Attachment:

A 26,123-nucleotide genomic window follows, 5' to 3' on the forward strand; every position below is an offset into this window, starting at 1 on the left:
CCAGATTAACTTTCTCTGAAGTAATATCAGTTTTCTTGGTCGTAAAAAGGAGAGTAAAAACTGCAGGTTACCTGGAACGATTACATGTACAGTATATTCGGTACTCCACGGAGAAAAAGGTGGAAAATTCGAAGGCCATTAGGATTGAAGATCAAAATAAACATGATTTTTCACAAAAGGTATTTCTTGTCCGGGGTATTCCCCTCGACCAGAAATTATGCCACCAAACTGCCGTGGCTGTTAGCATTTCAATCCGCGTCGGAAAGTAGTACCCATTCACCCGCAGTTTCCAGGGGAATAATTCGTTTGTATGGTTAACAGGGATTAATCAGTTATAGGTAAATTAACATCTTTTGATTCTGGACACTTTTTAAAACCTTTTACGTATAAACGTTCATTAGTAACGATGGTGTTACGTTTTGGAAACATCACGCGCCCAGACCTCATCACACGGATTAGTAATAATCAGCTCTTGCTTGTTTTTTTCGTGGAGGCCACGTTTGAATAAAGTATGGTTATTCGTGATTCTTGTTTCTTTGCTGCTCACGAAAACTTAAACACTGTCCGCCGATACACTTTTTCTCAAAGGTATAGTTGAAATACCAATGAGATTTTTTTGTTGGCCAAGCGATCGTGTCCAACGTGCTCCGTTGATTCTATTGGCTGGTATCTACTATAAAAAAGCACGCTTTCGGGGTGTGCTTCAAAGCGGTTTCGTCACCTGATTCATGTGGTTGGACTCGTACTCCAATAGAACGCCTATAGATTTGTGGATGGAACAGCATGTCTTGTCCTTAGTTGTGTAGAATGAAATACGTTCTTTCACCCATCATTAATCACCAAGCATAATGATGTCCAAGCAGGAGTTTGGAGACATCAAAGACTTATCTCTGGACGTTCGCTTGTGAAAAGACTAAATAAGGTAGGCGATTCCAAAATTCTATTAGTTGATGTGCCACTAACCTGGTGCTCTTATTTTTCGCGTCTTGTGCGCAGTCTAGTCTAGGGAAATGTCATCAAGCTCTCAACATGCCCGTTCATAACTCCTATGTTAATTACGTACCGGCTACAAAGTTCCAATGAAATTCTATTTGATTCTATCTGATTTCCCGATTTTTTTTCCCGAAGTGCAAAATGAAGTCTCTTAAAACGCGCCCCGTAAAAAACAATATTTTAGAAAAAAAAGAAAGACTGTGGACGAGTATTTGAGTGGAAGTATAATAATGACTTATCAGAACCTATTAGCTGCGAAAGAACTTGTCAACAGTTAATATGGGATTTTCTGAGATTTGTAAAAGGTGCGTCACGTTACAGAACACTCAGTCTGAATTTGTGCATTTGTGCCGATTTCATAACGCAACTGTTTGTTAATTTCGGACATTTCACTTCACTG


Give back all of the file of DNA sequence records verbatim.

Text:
A 26,123-nucleotide genomic window follows, 5' to 3' on the forward strand; every position below is an offset into this window, starting at 1 on the left:
CCAGATTAACTTTCTCTGAAGTAATATCAGTTTTCTTGGTCGTAAAAAGGAGAGTAAAAACTGCAGGTTACCTGGAACGATTACATGTACAGTATATTCGGTACTCCACGGAGAAAAAGGTGGAAAATTCGAAGGCCATTAGGATTGAAGATCAAAATAAACATGATTTTTCACAAAAGGTATTTCTTGTCCGGGGTATTCCCCTCGACCAGAAATTATGCCACCAAACTGCCGTGGCTGTTAGCATTTCAATCCGCGTCGGAAAGTAGTACCCATTCACCCGCAGTTTCCAGGGGAATAATTCGTTTGTATGGTTAACAGGGATTAATCAGTTATAGGTAAATTAACATCTTTTGATTCTGGACACTTTTTAAAACCTTTTACGTATAAACGTTCATTAGTAACGATGGTGTTACGTTTTGGAAACATCACGCGCCCAGACCTCATCACACGGATTAGTAATAATCAGCTCTTGCTTGTTTTTTTCGTGGAGGCCACGTTTGAATAAAGTATGGTTATTCGTGATTCTTGTTTCTTTGCTGCTCACGAAAACTTAAACACTGTCCGCCGATACACTTTTTCTCAAAGGTATAGTTGAAATACCAATGAGATTTTTTTGTTGGCCAAGCGATCGTGTCCAACGTGCTCCGTTGATTCTATTGGCTGGTATCTACTATAAAAAAGCACGCTTTCGGGGTGTGCTTCAAAGCGGTTTCGTCACCTGATTCATGTGGTTGGACTCGTACTCCAATAGAACGCCTATAGATTTGTGGATGGAACAGCATGTCTTGTCCTTAGTTGTGTAGAATGAAATACGTTCTTTCACCCATCATTAATCACCAAGCATAATGATGTCCAAGCAGGAGTTTGGAGACATCAAAGACTTATCTCTGGACGTTCGCTTGTGAAAAGACTAAATAAGGTAGGCGATTCCAAAATTCTATTAGTTGATGTGCCACTAACCTGGTGCTCTTATTTTTCGCGTCTTGTGCGCAGTCTAGTCTAGGGAAATGTCATCAAGCTCTCAACATGCCCGTTCATAACTCCTATGTTAATTACGTACCGGCTACAAAGTTCCAATGAAATTCTATTTGATTCTATCTGATTTCCCGATTTTTTTTCCCGAAGTGCAAAATGAAGTCTCTTAAAACGCGCCCCGTAAAAAACAATATTTTAGAAAAAAAAGAAAGACTGTGGACGAGTATTTGAGTGGAAGTATAATAATGACTTATCAGAACCTATTAGCTGCGAAAGAACTTGTCAACAGTTAATATGGGATTTTCTGAGATTTGTAAAAGGTGCGTCACGTTACAGAACACTCAGTCTGAATTTGTGCATTTGTGCCGATTTCATAACGCAACTGTTTGTTAATTTCGGACATTTCACTTCACTG